A feminine language in cinema
A Feminine Language in Cinema is a creative-work or practice-led Master of Philosophy project. The creative component is a feature film screenplay, En Abyme, developed for mainstream audience reception in such a way that key aspects of a feminine sensibility are fore-grounded. As a woman screenwriter and director who has been engaged in the New Zealand film industry since the 1970s, I am acutely aware of the marginalised conditions of women in the production of feature films, as well as the marginal reception within the financing arms of the industry when projects concerning women protagonists in everyday sensibilities of being a woman are broached. My aim with this research was to develop a feature script that engages women’s sensibilities. That development was to be undertaken in conjunction with the assaying of the history of feminist struggle in filmmaking and film theorising since the 1970s.
In the course of this research and screen writing, I developed what I have termed a “Feminine Manifesto” that serves to establish some guiding principles for my own approaches to filmmaking and, hopefully, approaches by other women in the industry. Like the Dogma 95 Manifesto, developed by the Danish filmmaker, Lars von Trier, the manifesto establishes a series of propositions or guides for how to act in approaching contexts of ‘re-visioning’ cinematic practice. Unlike the Danish model, my Feminist Manifesto is more allusive, abstract and interpretative, offering more an ethical opening to practice than a defined knowhow to mechanically engage film apparatus.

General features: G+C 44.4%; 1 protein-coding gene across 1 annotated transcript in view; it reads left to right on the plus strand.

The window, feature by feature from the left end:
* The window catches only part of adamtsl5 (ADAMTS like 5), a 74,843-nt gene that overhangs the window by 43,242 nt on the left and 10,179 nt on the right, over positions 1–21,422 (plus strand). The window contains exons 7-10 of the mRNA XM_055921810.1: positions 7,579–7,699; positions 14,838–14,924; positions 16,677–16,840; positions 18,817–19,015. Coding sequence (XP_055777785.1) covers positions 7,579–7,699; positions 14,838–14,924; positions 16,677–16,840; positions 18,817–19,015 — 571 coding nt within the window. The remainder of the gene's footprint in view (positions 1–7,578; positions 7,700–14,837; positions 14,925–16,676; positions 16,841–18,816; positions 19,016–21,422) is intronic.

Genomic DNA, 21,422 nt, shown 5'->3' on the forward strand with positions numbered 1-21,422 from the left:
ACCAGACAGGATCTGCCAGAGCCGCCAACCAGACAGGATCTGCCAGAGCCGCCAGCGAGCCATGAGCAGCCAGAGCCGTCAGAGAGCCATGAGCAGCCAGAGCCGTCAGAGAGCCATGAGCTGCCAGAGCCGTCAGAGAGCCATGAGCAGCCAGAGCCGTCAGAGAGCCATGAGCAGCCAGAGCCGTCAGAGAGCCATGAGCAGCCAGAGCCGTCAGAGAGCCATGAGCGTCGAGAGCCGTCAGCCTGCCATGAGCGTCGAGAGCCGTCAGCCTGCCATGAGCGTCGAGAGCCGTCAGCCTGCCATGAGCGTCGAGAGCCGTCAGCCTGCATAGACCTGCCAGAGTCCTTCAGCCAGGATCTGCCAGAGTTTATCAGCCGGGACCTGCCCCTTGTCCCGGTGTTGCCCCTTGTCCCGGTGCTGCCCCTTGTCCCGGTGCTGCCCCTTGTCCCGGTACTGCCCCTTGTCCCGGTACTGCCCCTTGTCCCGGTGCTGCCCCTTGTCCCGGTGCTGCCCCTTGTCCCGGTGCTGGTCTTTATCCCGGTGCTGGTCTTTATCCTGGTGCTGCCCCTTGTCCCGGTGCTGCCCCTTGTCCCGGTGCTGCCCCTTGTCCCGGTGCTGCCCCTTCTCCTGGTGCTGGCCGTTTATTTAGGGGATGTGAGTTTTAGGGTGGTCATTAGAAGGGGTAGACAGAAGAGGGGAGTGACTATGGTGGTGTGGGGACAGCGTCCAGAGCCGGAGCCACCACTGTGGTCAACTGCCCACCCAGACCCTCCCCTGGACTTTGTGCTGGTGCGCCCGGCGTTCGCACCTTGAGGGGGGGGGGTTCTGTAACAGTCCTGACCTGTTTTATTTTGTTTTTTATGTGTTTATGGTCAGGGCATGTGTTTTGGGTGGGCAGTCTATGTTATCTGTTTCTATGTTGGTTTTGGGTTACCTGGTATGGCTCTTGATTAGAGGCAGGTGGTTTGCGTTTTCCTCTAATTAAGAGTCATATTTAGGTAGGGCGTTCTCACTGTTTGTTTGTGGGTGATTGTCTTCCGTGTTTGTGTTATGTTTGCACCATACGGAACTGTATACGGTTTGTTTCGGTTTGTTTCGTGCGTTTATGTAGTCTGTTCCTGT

The exegesis is not the ‘thesis’ of my research. As practice-led, my research outcomes are constituted in the creative work. This exegesis establishes contexts for this research and offers a close analysis of scenes from the film script in order to show, or manifest, how each of the six principles of the Feminist Manifesto are to be understood and deployed. My ‘explanations’ are neither ideal nor exemplary instances of the demonstration of the manifesto principles. Nor are they a mechanical ‘translation’ of the manifesto as if it was an instrument or mechanism for producing feminine cinema. My best hope is that we recognise a resonance between aspiration, promise and invention, such that a realist narrative, a fairly conventional film can show how women’s cinema can function.
My engagement with feminist film theory traces an historical trajectory principally spanning the Atlantic. We find that in both the United States and the U.K. in the early 1970s feminist concerns with equality and questions of the representation of women turned to the medium of mainstream cinema. Feminist film theory made its strongest developments in the UK’s cultural theory adoptions of French Marxist and psychoanalytic theory, along with the reappraisal of popular cultural cinema with the French New Wave analyses of ‘auteur’ cinema. The result with a powerful critique of (particularly) Hollywood cinema for its constitution of an essentialist ‘male gaze’ that erased the ‘presence’ of women as anything other than an object for masculine pleasure.
The exegesis engages with the ongoing debates around the scopic pleasure, and the shifts in theoretical investments from the 1970s to the present, as it establishes a critical context for understanding the impetus for the screenplay, and offers modes for that work’s reception.